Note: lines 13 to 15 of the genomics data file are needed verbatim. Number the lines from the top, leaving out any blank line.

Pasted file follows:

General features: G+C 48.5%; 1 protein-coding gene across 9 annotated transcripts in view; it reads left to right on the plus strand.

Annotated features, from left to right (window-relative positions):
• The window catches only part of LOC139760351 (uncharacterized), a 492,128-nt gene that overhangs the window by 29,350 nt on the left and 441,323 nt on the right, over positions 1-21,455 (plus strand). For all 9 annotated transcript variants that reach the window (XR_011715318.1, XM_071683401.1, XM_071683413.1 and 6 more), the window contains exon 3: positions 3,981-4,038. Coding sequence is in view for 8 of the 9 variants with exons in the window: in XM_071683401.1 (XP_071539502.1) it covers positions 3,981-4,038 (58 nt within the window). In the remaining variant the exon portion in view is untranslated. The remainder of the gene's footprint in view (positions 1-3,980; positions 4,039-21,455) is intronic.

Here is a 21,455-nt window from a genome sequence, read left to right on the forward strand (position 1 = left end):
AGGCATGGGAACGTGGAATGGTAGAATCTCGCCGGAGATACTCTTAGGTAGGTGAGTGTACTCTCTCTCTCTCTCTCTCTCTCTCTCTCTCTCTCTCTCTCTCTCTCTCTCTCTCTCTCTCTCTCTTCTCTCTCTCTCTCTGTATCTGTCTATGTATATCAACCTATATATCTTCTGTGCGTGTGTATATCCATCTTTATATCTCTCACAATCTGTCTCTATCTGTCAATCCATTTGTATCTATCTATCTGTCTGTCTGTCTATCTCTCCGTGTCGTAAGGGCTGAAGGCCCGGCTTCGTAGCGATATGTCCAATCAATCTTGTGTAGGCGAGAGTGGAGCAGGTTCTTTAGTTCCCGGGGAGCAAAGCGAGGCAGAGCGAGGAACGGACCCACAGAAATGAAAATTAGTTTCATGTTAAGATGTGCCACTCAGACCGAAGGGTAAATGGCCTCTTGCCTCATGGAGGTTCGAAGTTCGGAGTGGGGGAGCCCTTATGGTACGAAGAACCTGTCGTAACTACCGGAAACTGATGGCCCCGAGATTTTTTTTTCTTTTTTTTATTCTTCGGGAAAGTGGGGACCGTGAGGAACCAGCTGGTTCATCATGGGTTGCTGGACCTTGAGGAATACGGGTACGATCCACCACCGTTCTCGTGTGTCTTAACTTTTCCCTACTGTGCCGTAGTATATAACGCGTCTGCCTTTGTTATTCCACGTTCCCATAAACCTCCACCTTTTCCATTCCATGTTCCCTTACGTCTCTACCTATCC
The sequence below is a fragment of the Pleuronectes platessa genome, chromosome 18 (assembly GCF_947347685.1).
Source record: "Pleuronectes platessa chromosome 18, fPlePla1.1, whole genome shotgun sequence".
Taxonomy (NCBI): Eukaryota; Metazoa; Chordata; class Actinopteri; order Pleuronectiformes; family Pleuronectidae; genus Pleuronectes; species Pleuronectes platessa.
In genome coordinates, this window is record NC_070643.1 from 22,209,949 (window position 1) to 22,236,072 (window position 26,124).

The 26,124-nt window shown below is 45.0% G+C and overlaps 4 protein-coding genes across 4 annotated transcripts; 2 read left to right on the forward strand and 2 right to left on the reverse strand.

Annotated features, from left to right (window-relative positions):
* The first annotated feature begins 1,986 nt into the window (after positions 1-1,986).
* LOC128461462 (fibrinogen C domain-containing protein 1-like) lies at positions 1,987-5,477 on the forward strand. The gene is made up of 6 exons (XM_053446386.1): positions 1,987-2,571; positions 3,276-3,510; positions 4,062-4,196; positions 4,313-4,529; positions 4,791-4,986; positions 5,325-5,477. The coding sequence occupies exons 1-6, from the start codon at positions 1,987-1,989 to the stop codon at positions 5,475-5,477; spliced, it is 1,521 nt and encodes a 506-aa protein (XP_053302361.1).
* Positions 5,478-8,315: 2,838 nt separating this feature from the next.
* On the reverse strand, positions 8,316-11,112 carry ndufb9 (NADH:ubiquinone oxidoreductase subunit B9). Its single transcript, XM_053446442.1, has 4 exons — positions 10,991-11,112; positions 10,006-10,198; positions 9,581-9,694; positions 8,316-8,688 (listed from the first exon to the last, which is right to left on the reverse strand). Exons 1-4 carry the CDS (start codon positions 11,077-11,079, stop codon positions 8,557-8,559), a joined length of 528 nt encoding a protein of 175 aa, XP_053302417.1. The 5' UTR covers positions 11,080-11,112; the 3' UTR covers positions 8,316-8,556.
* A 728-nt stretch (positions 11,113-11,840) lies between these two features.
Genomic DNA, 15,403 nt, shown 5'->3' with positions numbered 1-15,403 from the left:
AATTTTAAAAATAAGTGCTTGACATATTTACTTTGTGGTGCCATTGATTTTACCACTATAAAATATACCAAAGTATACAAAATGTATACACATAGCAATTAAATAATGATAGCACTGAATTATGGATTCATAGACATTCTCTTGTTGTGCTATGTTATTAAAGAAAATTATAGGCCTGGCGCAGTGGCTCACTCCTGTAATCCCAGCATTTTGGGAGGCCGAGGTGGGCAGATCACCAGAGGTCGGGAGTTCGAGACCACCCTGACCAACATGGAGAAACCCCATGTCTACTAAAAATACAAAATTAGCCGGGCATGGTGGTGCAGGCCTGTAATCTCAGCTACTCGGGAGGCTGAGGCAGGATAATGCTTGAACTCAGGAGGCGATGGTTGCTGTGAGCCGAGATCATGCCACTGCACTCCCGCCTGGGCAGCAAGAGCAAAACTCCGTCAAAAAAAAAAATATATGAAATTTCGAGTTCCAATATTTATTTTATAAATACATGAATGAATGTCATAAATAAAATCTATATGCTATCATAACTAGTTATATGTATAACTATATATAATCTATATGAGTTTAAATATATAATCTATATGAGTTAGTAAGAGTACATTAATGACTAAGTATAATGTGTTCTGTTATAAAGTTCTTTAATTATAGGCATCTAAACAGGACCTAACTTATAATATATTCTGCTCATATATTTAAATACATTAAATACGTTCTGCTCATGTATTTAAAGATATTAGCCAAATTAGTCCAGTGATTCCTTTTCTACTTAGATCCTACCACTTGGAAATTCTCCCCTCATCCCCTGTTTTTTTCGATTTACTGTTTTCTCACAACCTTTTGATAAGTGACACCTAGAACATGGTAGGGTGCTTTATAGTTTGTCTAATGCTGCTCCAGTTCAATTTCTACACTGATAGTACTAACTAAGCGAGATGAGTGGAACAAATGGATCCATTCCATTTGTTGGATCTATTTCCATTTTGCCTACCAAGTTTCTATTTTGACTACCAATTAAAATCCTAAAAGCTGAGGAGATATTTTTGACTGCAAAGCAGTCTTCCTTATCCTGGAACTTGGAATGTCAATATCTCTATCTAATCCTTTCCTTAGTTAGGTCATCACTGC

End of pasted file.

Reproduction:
* LOC128461462 (fibrinogen C domain-containing protein 1-like) lies at positions 1,987-5,477 on the forward strand. The gene is made up of 6 exons (XM_053446386.1): positions 1,987-2,571; positions 3,276-3,510; positions 4,062-4,196; positions 4,313-4,529; positions 4,791-4,986; positions 5,325-5,477. The coding sequence occupies exons 1-6, from the start codon at positions 1,987-1,989 to the stop codon at positions 5,475-5,477; spliced, it is 1,521 nt and encodes a 506-aa protein (XP_053302361.1).
* Positions 5,478-8,315: 2,838 nt separating this feature from the next.
* On the reverse strand, positions 8,316-11,112 carry ndufb9 (NADH:ubiquinone oxidoreductase subunit B9). Its single transcript, XM_053446442.1, has 4 exons — positions 10,991-11,112; positions 10,006-10,198; positions 9,581-9,694; positions 8,316-8,688 (listed from the first exon to the last, which is right to left on the reverse strand). Exons 1-4 carry the CDS (start codon positions 11,077-11,079, stop codon positions 8,557-8,559), a joined length of 528 nt encoding a protein of 175 aa, XP_053302417.1. The 5' UTR covers positions 11,080-11,112; the 3' UTR covers positions 8,316-8,556.